The basic ArrayAdapter class is great but if we really want to get some power behind our ListViews then we want to create a ListAdapter that will give us the ability to customize the view. When we use a ListAdapter we have to override the base class BaseAdapter and fill in the information on behavior and display that we want.
There are two properties that we must override in BaseAdapter:
Count – To tell the control how many rows are in the data.
this[int] indexer – To return the data associated with a particular row number.
There are two methods as well:
GetView – To return a View for each row, populated with data. This method has a parameter for the ListView to pass in an existing, unused row for re-use.
GetItemId – Return a row identifier (typically the row number, although it can be any long value that you like).
The most important part is the GetView method. GetView allows us to customize how we want to display each row inside of the ListView and also handles how rows are re-used in the View. When displaying hundreds or thousands of rows, however, it would be a waste of memory to create hundreds or thousands of View objects when only eight fit on the screen at a time. To avoid this situation, when a row disappears from the screen its view is placed in a queue for re-use. As the user scrolls, the ListView calls GetView to request new views to display – if available it passes an unused view in the convertView parameter. If this value is null then your code should create a new view instance, otherwise you can re-set the properties of that object and re-use it. Pretty cool, right?
A word of warning – if you don’t handle row re-use you will run the risk of your app chewing up all of the device memory and then crashing. Custom adapter implementations should always re-use the convertView object before creating new views to ensure they do not run out of memory when displaying long lists.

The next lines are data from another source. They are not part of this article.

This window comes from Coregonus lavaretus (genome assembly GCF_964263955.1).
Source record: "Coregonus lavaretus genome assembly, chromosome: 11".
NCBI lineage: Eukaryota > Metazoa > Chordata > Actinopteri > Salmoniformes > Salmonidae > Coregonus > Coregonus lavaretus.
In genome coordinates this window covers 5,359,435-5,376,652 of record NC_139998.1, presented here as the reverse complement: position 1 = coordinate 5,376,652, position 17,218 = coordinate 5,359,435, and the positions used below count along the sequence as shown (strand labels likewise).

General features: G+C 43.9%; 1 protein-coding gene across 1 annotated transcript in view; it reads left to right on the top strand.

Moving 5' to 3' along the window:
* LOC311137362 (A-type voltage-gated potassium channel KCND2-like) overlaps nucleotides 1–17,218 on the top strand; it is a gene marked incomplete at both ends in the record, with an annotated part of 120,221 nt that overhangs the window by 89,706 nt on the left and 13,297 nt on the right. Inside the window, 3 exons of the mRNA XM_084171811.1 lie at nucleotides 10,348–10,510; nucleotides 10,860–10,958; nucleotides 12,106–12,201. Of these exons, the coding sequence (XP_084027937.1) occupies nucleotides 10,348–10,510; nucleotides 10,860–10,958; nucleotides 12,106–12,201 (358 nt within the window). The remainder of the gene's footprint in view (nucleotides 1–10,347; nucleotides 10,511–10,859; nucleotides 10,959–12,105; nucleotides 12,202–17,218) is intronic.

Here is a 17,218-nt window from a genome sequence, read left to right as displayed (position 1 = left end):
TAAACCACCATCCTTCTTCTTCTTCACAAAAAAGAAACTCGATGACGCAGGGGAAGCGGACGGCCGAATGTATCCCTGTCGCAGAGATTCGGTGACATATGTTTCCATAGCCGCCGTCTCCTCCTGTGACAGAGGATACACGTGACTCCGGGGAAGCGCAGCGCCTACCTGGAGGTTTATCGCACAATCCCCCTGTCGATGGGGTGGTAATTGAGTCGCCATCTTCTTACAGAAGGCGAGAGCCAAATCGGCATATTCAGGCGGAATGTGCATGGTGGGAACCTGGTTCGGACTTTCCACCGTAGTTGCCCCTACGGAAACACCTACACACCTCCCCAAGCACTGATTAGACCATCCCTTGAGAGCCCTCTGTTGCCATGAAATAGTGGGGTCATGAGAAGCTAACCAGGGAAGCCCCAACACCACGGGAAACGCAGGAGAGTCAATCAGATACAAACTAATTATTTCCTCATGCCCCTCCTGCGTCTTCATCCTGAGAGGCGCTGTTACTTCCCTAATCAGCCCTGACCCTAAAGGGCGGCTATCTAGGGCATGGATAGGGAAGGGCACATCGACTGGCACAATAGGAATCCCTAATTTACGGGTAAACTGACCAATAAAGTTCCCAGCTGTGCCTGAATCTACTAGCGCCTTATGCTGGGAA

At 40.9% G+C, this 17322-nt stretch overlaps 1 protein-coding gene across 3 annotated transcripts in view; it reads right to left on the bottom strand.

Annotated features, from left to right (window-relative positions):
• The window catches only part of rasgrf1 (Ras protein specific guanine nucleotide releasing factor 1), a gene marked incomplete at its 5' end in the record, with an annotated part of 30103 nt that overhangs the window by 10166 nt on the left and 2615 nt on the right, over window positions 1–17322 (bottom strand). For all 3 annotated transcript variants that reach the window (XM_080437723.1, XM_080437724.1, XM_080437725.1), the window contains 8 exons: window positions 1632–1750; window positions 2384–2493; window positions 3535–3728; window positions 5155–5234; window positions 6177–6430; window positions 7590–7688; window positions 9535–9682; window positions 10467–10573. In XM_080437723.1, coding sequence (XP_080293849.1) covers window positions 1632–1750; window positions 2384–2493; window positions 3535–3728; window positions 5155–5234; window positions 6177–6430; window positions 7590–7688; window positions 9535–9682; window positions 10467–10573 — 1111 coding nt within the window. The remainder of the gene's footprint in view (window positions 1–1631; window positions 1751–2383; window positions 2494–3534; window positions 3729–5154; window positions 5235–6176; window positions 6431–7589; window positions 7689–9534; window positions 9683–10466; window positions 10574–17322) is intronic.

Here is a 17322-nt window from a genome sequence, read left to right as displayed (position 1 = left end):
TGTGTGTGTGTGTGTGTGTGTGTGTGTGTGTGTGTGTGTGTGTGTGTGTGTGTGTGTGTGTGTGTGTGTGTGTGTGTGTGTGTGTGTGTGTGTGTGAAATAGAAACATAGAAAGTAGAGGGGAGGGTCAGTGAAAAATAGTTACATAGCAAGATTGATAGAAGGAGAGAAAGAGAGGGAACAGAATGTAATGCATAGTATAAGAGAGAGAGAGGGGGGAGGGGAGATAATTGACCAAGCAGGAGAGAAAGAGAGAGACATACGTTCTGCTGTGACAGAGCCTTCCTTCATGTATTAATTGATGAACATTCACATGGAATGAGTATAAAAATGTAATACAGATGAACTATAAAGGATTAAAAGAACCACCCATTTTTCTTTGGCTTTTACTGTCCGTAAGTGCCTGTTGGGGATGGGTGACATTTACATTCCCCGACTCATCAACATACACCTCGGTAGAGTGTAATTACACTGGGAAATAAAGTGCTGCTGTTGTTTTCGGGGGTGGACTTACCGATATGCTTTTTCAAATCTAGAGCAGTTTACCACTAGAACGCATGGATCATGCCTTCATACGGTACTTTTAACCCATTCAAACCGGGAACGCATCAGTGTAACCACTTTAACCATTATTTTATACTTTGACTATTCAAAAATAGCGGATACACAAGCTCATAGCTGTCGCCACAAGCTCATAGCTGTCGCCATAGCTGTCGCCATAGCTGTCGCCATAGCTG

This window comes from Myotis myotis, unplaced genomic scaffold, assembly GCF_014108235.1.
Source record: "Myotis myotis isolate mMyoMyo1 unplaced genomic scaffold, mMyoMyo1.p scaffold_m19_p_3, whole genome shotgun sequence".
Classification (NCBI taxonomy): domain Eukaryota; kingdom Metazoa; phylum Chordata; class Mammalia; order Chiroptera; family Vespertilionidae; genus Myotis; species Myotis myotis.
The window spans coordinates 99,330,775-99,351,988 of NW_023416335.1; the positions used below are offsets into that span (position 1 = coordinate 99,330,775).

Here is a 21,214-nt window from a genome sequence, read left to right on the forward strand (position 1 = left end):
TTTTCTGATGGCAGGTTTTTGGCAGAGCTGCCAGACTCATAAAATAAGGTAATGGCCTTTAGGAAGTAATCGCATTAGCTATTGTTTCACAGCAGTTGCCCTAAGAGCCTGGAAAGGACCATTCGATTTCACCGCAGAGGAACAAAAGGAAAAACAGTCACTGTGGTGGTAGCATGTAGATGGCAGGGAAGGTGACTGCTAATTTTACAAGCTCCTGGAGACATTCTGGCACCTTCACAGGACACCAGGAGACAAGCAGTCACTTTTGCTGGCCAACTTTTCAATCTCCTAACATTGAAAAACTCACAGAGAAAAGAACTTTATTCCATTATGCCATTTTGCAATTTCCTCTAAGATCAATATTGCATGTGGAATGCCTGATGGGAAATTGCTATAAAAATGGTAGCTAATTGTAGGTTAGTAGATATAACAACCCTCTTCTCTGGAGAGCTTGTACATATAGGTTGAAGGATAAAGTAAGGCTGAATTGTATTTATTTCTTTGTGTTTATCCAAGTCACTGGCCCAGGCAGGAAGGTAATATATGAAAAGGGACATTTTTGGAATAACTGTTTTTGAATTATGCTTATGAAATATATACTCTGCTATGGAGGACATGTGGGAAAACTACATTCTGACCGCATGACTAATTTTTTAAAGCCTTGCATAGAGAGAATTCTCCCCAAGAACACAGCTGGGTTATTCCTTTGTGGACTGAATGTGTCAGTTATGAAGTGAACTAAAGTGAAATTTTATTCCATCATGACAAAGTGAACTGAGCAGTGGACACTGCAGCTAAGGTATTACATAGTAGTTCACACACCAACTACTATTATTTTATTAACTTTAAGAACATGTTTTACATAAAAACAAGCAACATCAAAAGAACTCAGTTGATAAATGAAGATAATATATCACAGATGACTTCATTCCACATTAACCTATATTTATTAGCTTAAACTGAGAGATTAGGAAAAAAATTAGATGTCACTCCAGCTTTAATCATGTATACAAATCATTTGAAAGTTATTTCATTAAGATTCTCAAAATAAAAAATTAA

A context menu is a type of pop-up menu that is attached to a particular view. In the example I am doing for you today, the menu pops up on top of the View and allows you to setup different menu items that you can then attach functionality to. In the case of the app I am building in this demonstration, we are managing the names and phone numbers of contacts we wish to store. If we should want to edit or delete those contacts, we can select them from our list and choose the appropriate action from the context menu.
In this video I will walk you through creating your custom ListAdapter and setup a Context Menu for your list. Stay tuned for Part 2 on this topic where we will use the context menu to call some SQLite database functionality.
I know I have previously written about how to store data on your Android device using the Xamarin platform but there are a few different methods for data storage that you want to consider based on your app’s needs. Using the SharedPreferences section of the device is not always appropriate or feasible and we need a more robust option for storing data.
Why Use a Database?
There are a number of advantages to using an SQL database in your mobile app:
SQL databases allow efficient storage of structured data.
Specific data can be extracted with complex queries.
Query results can be sorted.
Query results can be aggregated.
Developers with existing database skills can utilize their knowledge to design the database and data access code.
The data model from the server component of a connected application may be re-used (in whole or in part) in the mobile application.